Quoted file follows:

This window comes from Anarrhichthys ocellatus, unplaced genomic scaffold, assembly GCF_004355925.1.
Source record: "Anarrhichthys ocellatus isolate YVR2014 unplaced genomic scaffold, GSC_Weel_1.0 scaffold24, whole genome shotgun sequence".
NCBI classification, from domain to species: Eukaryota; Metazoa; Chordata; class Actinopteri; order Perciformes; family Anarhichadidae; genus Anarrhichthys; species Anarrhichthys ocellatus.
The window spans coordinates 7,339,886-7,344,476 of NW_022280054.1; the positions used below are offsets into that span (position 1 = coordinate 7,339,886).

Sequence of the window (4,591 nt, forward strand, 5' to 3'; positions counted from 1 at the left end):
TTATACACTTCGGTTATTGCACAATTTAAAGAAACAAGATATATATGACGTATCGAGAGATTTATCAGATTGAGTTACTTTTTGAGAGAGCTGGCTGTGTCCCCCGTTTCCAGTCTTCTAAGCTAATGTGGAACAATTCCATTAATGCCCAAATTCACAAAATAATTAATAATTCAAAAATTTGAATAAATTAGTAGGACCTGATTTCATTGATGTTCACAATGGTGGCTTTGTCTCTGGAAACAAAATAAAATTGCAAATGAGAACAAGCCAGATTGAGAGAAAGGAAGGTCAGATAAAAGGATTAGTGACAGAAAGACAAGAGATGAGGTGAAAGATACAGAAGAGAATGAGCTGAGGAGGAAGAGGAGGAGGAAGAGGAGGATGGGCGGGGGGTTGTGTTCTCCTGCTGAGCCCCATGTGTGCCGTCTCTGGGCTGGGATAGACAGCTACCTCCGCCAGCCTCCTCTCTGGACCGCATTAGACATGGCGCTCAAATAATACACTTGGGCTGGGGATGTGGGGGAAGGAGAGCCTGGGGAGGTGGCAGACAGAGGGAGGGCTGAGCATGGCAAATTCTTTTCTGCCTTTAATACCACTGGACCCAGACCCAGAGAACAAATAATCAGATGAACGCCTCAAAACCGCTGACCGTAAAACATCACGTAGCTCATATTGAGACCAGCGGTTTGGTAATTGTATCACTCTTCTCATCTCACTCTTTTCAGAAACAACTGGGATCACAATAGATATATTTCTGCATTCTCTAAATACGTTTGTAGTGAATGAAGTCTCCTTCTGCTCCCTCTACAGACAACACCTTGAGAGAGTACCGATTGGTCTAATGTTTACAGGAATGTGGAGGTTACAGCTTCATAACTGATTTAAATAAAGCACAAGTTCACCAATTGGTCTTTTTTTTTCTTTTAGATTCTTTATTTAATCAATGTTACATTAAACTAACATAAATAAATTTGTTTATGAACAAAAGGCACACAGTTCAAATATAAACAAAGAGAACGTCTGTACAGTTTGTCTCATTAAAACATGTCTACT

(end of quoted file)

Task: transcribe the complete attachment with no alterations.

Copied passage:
This window comes from Anarrhichthys ocellatus, unplaced genomic scaffold, assembly GCF_004355925.1.
Source record: "Anarrhichthys ocellatus isolate YVR2014 unplaced genomic scaffold, GSC_Weel_1.0 scaffold24, whole genome shotgun sequence".
NCBI classification, from domain to species: Eukaryota; Metazoa; Chordata; class Actinopteri; order Perciformes; family Anarhichadidae; genus Anarrhichthys; species Anarrhichthys ocellatus.
The window spans coordinates 7,339,886-7,344,476 of NW_022280054.1; the positions used below are offsets into that span (position 1 = coordinate 7,339,886).

Sequence of the window (4,591 nt, forward strand, 5' to 3'; positions counted from 1 at the left end):
TTATACACTTCGGTTATTGCACAATTTAAAGAAACAAGATATATATGACGTATCGAGAGATTTATCAGATTGAGTTACTTTTTGAGAGAGCTGGCTGTGTCCCCCGTTTCCAGTCTTCTAAGCTAATGTGGAACAATTCCATTAATGCCCAAATTCACAAAATAATTAATAATTCAAAAATTTGAATAAATTAGTAGGACCTGATTTCATTGATGTTCACAATGGTGGCTTTGTCTCTGGAAACAAAATAAAATTGCAAATGAGAACAAGCCAGATTGAGAGAAAGGAAGGTCAGATAAAAGGATTAGTGACAGAAAGACAAGAGATGAGGTGAAAGATACAGAAGAGAATGAGCTGAGGAGGAAGAGGAGGAGGAAGAGGAGGATGGGCGGGGGGTTGTGTTCTCCTGCTGAGCCCCATGTGTGCCGTCTCTGGGCTGGGATAGACAGCTACCTCCGCCAGCCTCCTCTCTGGACCGCATTAGACATGGCGCTCAAATAATACACTTGGGCTGGGGATGTGGGGGAAGGAGAGCCTGGGGAGGTGGCAGACAGAGGGAGGGCTGAGCATGGCAAATTCTTTTCTGCCTTTAATACCACTGGACCCAGACCCAGAGAACAAATAATCAGATGAACGCCTCAAAACCGCTGACCGTAAAACATCACGTAGCTCATATTGAGACCAGCGGTTTGGTAATTGTATCACTCTTCTCATCTCACTCTTTTCAGAAACAACTGGGATCACAATAGATATATTTCTGCATTCTCTAAATACGTTTGTAGTGAATGAAGTCTCCTTCTGCTCCCTCTACAGACAACACCTTGAGAGAGTACCGATTGGTCTAATGTTTACAGGAATGTGGAGGTTACAGCTTCATAACTGATTTAAATAAAGCACAAGTTCACCAATTGGTCTTTTTTTTTCTTTTAGATTCTTTATTTAATCAATGTTACATTAAACTAACATAAATAAATTTGTTTATGAACAAAAGGCACACAGTTCAAATATAAACAAAGAGAACGTCTGTACAGTTTGTCTCATTAAAACATGTCTACT